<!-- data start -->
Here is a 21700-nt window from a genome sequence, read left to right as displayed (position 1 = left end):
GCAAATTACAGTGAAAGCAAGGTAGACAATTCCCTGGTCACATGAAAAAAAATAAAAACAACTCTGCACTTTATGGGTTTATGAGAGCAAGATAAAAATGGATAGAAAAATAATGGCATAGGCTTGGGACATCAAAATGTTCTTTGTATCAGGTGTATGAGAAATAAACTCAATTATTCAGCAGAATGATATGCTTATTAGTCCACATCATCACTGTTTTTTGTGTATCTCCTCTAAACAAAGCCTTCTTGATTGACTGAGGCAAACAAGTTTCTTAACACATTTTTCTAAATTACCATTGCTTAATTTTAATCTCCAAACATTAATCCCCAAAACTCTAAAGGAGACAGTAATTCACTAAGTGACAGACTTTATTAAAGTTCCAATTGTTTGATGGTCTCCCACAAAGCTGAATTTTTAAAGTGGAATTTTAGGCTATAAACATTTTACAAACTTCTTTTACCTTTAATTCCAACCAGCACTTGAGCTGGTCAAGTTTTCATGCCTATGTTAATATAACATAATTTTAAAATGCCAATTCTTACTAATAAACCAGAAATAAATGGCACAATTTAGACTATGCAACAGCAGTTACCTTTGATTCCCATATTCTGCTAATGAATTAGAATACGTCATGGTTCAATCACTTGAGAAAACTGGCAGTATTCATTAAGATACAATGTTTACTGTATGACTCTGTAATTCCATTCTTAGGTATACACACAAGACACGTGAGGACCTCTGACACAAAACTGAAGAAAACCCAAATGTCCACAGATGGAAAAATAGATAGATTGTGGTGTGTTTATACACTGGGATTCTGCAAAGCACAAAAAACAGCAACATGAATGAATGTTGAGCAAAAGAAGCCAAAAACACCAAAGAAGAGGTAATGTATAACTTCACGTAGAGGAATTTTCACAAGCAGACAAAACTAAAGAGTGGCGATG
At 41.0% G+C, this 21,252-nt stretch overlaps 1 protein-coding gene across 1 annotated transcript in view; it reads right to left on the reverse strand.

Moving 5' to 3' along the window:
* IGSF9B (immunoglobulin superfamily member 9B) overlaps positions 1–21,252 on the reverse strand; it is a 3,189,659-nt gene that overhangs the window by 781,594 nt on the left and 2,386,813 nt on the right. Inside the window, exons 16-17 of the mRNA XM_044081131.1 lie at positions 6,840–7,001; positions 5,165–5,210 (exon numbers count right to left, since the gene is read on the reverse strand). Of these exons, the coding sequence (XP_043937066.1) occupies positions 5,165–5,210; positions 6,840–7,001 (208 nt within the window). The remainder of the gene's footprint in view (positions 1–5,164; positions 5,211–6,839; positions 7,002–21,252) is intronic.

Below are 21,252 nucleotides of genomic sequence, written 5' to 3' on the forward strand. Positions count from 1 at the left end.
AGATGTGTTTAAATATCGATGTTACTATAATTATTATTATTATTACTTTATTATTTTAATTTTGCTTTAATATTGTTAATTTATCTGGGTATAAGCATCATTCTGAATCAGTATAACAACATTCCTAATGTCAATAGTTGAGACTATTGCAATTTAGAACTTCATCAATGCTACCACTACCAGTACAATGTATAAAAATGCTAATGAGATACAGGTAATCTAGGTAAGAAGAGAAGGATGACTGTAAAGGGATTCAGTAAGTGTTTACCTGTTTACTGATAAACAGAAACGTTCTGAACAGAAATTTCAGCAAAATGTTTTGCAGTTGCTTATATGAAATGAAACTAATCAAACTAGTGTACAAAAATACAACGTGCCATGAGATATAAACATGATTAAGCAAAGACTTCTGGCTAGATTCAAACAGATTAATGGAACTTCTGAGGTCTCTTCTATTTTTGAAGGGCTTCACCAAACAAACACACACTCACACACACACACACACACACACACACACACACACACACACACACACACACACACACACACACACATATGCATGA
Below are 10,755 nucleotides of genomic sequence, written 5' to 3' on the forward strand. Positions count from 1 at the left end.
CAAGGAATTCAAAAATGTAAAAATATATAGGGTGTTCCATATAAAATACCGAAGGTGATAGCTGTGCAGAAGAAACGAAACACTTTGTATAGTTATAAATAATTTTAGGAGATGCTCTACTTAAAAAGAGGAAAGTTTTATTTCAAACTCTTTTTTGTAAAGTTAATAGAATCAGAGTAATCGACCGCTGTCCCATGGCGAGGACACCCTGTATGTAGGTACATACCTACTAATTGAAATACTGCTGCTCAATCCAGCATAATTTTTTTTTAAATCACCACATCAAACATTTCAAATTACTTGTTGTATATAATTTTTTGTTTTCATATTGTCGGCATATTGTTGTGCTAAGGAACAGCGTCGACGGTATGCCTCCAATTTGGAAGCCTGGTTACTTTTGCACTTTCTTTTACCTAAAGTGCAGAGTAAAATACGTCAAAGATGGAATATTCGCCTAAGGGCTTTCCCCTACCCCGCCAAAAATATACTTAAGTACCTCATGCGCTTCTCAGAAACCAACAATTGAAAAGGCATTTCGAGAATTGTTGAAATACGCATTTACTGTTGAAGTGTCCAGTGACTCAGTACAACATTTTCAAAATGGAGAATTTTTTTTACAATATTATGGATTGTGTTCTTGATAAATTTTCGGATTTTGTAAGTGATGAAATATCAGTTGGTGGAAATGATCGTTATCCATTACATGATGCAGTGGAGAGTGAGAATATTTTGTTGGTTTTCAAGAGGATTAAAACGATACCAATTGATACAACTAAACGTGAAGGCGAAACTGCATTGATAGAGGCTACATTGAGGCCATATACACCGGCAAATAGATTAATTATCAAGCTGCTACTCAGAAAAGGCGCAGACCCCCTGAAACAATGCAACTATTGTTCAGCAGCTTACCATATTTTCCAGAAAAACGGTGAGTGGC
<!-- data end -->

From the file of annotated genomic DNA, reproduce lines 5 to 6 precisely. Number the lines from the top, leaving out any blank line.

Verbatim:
* IGSF9B (immunoglobulin superfamily member 9B) overlaps positions 1–21,252 on the reverse strand; it is a 3,189,659-nt gene that overhangs the window by 781,594 nt on the left and 2,386,813 nt on the right. Inside the window, exons 16-17 of the mRNA XM_044081131.1 lie at positions 6,840–7,001; positions 5,165–5,210 (exon numbers count right to left, since the gene is read on the reverse strand). Of these exons, the coding sequence (XP_043937066.1) occupies positions 5,165–5,210; positions 6,840–7,001 (208 nt within the window). The remainder of the gene's footprint in view (positions 1–5,164; positions 5,211–6,839; positions 7,002–21,252) is intronic.

Below are 21,252 nucleotides of genomic sequence, written 5' to 3' on the forward strand. Positions count from 1 at the left end.